P.S. Love your blog. Your verse at the top is one of my favorites. :)
Melissa B. (Arkansas)
Girls ages 16 & 13
Completed K, 1st, and Investigate {ECC; CTG; RTR; Expl.-1850; and 1850-Mod. Times}
"That they may teach the young women to be sober, to love their husbands, to love their children,.." Titus 2:4
Julie in MN
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Location: Minnesota

Re: Moving and Trying to Keep up with School

Unread post by Julie in MN »

Uggh on the moving from me, too. It's been 20 years since I moved and I still can't bear to think about it :) But I thought I'd add to the suggestions just from the perspective of homeschooling during stressful times. I figure the more suggestions you get, the more you have to choose from...

1. I agree math is good to continue, but maybe they can work on math facts, rather than anything that needs your teaching.

2. Maybe for writing, they could keep a daily journal. I'm not a huge fan of journals just about feelings and such, but journals about trips and moves can be precious. Maybe they'll want to add in some photos or drawings, interviews or questions, maps of old and new landmarks, or other mementos. And it will keep them writing every day.

3. Setting aside the rest of school during the Christmas season isn't all that drastic; even the public school teachers will be doing less and less teaching in the coming weeks. And after Christmas, who knows, maybe there will be a day here and there when you pick up the manual and enjoy something together. God is good at orchestrating the perfect, meaningful lessons when the time is right. Turn it over to Him.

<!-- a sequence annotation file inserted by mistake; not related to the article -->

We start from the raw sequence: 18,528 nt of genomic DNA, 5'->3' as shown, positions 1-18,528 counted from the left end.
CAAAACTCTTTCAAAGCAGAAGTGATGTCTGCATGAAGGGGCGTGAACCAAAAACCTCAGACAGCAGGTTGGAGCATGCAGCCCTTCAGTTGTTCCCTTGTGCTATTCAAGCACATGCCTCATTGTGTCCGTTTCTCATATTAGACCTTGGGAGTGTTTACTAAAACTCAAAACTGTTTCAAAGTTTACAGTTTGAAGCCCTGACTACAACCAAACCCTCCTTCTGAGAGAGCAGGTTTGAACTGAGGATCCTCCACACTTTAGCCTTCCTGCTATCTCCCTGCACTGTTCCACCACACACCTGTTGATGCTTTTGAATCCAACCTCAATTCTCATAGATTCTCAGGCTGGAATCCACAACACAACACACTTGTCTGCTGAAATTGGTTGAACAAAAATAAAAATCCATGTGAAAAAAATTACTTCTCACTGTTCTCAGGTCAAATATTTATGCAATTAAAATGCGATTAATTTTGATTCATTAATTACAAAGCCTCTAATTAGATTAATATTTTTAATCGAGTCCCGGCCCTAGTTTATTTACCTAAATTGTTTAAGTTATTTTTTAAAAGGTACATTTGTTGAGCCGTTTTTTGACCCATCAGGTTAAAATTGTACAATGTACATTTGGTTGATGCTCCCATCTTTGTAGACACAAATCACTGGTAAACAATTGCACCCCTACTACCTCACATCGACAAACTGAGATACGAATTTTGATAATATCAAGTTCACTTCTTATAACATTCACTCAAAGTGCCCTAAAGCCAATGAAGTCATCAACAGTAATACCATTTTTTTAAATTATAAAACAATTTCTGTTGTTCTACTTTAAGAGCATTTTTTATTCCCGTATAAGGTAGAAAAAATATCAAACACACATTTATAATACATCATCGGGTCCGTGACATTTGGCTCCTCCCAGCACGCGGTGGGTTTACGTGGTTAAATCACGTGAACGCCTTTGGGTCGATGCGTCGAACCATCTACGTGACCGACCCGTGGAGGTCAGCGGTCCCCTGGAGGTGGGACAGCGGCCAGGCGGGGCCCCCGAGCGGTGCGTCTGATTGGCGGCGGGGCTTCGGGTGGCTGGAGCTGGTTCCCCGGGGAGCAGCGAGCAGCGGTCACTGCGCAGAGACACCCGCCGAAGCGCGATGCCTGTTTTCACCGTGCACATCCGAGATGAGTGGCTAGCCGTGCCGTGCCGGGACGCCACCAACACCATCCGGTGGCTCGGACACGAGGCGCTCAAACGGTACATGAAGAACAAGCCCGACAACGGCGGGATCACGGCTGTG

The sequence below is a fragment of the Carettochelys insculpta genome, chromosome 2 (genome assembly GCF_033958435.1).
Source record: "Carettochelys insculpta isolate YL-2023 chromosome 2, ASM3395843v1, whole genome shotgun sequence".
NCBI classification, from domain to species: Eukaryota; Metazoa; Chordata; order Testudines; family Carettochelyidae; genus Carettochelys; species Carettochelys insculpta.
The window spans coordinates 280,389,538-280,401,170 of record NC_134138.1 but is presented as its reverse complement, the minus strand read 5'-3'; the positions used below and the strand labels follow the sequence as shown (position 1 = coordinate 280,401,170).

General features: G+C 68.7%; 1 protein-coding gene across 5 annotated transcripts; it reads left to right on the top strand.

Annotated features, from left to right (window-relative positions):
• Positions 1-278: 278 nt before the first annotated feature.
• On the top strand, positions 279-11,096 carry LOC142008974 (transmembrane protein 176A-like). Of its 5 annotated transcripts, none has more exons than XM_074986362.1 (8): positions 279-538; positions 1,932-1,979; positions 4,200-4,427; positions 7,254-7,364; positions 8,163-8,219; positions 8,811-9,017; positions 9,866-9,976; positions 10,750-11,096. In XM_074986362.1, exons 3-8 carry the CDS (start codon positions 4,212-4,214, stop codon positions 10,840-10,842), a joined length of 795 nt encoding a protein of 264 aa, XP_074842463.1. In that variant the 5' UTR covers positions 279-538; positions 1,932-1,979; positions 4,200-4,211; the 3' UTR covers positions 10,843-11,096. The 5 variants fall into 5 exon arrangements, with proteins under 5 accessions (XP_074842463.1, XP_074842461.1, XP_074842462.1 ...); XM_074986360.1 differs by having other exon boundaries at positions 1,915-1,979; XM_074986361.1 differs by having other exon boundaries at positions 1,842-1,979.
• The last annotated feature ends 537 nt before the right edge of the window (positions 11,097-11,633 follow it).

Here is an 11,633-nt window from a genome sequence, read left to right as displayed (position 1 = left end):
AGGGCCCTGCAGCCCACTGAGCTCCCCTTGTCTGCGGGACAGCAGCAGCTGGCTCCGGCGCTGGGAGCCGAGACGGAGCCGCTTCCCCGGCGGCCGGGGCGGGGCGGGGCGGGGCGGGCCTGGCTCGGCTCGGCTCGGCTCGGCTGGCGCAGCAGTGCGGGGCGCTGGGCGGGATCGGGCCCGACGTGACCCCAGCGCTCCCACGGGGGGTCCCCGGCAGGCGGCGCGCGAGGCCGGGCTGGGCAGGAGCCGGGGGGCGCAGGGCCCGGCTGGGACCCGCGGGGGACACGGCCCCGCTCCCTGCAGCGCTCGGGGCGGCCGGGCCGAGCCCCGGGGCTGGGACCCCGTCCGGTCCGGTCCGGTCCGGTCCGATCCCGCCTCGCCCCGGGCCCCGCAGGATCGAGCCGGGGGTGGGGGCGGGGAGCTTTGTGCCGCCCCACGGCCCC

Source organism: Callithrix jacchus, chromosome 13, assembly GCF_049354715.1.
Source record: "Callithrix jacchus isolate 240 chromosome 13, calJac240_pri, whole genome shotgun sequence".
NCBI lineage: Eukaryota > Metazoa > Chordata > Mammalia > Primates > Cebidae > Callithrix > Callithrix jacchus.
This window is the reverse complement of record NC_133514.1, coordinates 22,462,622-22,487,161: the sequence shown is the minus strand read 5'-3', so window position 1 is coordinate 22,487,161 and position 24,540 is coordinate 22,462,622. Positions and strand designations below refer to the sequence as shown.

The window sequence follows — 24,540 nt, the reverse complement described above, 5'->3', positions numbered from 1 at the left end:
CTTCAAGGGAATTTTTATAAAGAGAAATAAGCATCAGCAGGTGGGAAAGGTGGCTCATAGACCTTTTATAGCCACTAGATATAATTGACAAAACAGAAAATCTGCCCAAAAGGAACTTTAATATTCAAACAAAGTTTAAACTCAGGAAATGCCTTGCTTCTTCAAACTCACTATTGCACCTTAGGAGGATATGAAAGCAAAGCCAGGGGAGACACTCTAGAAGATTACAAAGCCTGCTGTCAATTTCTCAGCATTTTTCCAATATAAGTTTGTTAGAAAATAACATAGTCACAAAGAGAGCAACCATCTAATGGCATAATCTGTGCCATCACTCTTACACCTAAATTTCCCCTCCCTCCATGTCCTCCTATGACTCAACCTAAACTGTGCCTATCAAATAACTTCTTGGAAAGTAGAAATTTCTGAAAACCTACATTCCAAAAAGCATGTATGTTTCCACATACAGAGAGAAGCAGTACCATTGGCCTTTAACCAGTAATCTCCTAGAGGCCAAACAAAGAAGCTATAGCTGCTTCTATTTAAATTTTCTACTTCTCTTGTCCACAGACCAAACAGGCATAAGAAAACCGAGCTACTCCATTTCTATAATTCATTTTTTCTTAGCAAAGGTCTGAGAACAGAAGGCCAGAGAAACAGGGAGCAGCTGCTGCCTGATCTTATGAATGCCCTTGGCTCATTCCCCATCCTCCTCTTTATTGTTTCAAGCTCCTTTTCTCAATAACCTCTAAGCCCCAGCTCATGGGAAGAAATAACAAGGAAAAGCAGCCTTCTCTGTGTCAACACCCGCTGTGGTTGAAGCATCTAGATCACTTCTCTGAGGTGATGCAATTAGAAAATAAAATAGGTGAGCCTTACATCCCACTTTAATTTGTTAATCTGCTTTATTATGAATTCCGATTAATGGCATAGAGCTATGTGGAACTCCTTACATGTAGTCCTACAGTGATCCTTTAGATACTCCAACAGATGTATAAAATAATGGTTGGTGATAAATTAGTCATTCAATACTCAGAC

4. Teaching your kids how to handle stressful situations, how to maintain a marriage and home responsibilities when it's not so easy, and how to forgive yourself are foundational lessons that will stay within them even if they don't realize it. Your efforts there are not wasted. My oldest, public-schooled son is not really sure about this whole homeschool thing, but he does say on occasion that he wishes he knew more about what was going on in the family over the years, because he was away all day and doing homework, and just didn't always see behind the scenes. My youngest, who's been homeschooled a long time, will have no need for such a wish :) , and I am thankful for that.

Best wishes, and hoping you get many suggestions to choose from,
Julie, married 29 yrs, finding our way without Shane
Reid (21) college student; used MFW 3rd-12th grades (2004-2014)
Alexandra (29) mother; hs from 10th grade (2002+)
Travis (32) engineer; never hs
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Re: Moving and Trying to Keep up with School

Unread post by inHisgrip »

Oh Ladies!! I can't express how much your words have helped me already.